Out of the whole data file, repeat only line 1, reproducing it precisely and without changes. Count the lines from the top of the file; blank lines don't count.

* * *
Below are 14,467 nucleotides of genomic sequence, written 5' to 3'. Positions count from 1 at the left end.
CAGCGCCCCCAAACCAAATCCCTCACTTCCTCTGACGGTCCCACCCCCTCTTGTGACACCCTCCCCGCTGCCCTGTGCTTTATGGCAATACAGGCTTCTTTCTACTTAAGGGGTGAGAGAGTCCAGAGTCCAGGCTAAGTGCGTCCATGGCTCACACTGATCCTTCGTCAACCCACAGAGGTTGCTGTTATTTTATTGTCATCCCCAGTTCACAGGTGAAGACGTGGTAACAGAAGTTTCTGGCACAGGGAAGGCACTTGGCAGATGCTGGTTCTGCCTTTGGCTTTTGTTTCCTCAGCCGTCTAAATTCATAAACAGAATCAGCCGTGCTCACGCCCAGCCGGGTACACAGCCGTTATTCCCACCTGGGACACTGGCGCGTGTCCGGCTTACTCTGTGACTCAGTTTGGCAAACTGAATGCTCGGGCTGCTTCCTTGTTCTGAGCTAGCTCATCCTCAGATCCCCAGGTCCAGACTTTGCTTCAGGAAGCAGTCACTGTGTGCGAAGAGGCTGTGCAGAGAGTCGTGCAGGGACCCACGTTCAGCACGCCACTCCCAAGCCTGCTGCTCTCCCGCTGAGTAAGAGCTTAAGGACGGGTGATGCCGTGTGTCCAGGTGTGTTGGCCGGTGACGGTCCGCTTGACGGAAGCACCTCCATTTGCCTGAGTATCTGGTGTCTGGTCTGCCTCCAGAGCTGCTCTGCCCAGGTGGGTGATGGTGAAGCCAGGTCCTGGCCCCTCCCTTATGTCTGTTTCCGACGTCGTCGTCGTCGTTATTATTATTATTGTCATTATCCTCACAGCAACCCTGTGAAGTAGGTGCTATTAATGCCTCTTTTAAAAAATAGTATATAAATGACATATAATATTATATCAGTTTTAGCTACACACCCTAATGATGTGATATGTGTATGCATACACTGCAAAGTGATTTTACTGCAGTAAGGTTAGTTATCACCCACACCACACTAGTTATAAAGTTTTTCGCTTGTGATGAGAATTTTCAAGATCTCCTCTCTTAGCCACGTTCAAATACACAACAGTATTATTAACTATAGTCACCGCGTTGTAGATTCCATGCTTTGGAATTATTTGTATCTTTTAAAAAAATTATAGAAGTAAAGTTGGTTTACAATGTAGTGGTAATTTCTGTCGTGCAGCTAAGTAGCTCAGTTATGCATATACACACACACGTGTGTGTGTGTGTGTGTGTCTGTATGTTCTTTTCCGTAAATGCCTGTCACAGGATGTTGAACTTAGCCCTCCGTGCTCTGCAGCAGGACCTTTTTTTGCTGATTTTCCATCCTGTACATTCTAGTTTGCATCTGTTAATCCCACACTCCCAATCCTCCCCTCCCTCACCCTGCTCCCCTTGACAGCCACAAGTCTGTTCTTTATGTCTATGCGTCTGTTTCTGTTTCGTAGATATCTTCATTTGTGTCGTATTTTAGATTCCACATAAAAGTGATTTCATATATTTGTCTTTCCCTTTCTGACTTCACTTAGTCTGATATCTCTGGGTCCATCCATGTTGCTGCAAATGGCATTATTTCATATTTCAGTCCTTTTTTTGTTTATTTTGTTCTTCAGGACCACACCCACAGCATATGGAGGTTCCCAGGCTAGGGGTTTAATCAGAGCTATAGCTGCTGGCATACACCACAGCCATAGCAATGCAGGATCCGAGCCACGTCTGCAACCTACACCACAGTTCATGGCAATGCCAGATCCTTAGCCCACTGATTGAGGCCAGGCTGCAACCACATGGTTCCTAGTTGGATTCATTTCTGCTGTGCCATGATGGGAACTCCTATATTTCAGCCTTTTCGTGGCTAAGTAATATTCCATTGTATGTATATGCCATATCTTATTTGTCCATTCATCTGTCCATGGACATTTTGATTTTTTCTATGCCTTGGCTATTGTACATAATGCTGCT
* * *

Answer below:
Below are 14,467 nucleotides of genomic sequence, written 5' to 3'. Positions count from 1 at the left end.